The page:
The animals went in two by two
Wherever there are animals, there'll be animal keepers - zoos, research laboratories, canine daycare, pet shops, farms and so on. They look after cows, pigs, horses, mice or zebra fish by cleaning them out, feeding them and checking that they're healthy. Some animal keepers develop allergies as a result of all the regular contact they have with animals.
What are the risks?
Animal keepers risk becoming allergic to the animals they take care of all day, which can result in a runny nose, itchy eyes and breathing difficulties.
Handling animal feed can involve contact with mould, which can also cause allergies.
Prevention and avoidance
It's difficult to protect yourself from the risk of developing an allergy to animals, as they are part of the job. It's a good idea to try to ensure that the ventilation where you work is good. What's more, clean and tidy environments make it harder for mould to develop. Working on a well-tended farm may be a better option than looking after mice in a laboratory.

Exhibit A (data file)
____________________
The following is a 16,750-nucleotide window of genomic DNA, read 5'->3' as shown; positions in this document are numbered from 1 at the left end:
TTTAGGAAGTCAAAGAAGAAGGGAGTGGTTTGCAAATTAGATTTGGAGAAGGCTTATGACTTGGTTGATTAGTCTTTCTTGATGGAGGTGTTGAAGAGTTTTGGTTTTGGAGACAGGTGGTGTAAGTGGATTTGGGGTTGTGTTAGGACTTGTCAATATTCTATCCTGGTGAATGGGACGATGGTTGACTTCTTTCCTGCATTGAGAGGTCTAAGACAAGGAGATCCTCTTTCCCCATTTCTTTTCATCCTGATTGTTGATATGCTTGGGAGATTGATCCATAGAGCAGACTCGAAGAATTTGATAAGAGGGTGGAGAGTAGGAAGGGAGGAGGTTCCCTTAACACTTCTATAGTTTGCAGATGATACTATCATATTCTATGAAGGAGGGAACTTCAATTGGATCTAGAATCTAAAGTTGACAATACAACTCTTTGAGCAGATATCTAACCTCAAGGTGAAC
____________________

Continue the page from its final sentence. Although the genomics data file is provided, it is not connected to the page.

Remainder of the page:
If you have asthma and/or eczema, it will be difficult for you to work as an animal keeper, as you will come into contact with substances that will aggravate your condition. If you had atopic eczema when you were little, you should be aware that you are more likely than others to develop allergies working as an animal keeper.
Want to know more?
If you have any questions or want to know more about asthma and eczema when working as a pool/leisure centre attendant, get in touch with your school nurse or careers adviser.